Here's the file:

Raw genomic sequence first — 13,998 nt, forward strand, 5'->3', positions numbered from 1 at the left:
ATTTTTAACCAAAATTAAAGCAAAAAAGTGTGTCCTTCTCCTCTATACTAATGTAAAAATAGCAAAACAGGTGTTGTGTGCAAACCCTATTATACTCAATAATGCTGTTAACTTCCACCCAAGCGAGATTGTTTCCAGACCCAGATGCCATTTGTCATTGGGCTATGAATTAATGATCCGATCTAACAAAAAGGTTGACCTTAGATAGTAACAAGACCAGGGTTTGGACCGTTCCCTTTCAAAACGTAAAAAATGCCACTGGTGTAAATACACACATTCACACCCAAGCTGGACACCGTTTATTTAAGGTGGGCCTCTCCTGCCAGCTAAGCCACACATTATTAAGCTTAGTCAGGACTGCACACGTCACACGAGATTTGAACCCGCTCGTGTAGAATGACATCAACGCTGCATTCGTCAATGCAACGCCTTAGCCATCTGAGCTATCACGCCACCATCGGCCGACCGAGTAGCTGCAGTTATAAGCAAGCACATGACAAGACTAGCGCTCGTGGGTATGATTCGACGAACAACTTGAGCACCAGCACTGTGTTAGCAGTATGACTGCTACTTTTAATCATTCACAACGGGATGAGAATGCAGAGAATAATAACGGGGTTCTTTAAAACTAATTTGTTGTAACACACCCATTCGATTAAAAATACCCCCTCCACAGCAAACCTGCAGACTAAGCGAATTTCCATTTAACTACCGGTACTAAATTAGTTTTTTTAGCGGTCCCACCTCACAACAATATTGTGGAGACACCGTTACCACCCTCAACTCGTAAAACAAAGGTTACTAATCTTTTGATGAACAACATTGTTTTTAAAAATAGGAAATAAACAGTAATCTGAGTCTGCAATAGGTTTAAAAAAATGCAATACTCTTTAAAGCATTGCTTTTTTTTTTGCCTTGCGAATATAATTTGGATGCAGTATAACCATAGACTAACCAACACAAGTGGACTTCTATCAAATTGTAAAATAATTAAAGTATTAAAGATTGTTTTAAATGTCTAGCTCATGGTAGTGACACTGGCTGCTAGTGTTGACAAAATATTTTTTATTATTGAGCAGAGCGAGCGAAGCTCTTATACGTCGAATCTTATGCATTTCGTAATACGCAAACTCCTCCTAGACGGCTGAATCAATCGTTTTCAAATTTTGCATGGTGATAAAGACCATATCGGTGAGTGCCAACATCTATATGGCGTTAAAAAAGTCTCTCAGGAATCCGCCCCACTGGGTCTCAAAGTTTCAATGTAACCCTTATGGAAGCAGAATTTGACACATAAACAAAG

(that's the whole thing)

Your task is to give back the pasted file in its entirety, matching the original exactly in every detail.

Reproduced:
Raw genomic sequence first — 13,998 nt, forward strand, 5'->3', positions numbered from 1 at the left:
ATTTTTAACCAAAATTAAAGCAAAAAAGTGTGTCCTTCTCCTCTATACTAATGTAAAAATAGCAAAACAGGTGTTGTGTGCAAACCCTATTATACTCAATAATGCTGTTAACTTCCACCCAAGCGAGATTGTTTCCAGACCCAGATGCCATTTGTCATTGGGCTATGAATTAATGATCCGATCTAACAAAAAGGTTGACCTTAGATAGTAACAAGACCAGGGTTTGGACCGTTCCCTTTCAAAACGTAAAAAATGCCACTGGTGTAAATACACACATTCACACCCAAGCTGGACACCGTTTATTTAAGGTGGGCCTCTCCTGCCAGCTAAGCCACACATTATTAAGCTTAGTCAGGACTGCACACGTCACACGAGATTTGAACCCGCTCGTGTAGAATGACATCAACGCTGCATTCGTCAATGCAACGCCTTAGCCATCTGAGCTATCACGCCACCATCGGCCGACCGAGTAGCTGCAGTTATAAGCAAGCACATGACAAGACTAGCGCTCGTGGGTATGATTCGACGAACAACTTGAGCACCAGCACTGTGTTAGCAGTATGACTGCTACTTTTAATCATTCACAACGGGATGAGAATGCAGAGAATAATAACGGGGTTCTTTAAAACTAATTTGTTGTAACACACCCATTCGATTAAAAATACCCCCTCCACAGCAAACCTGCAGACTAAGCGAATTTCCATTTAACTACCGGTACTAAATTAGTTTTTTTAGCGGTCCCACCTCACAACAATATTGTGGAGACACCGTTACCACCCTCAACTCGTAAAACAAAGGTTACTAATCTTTTGATGAACAACATTGTTTTTAAAAATAGGAAATAAACAGTAATCTGAGTCTGCAATAGGTTTAAAAAAATGCAATACTCTTTAAAGCATTGCTTTTTTTTTTGCCTTGCGAATATAATTTGGATGCAGTATAACCATAGACTAACCAACACAAGTGGACTTCTATCAAATTGTAAAATAATTAAAGTATTAAAGATTGTTTTAAATGTCTAGCTCATGGTAGTGACACTGGCTGCTAGTGTTGACAAAATATTTTTTATTATTGAGCAGAGCGAGCGAAGCTCTTATACGTCGAATCTTATGCATTTCGTAATACGCAAACTCCTCCTAGACGGCTGAATCAATCGTTTTCAAATTTTGCATGGTGATAAAGACCATATCGGTGAGTGCCAACATCTATATGGCGTTAAAAAAGTCTCTCAGGAATCCGCCCCACTGGGTCTCAAAGTTTCAATGTAACCCTTATGGAAGCAGAATTTGACACATAAACAAAG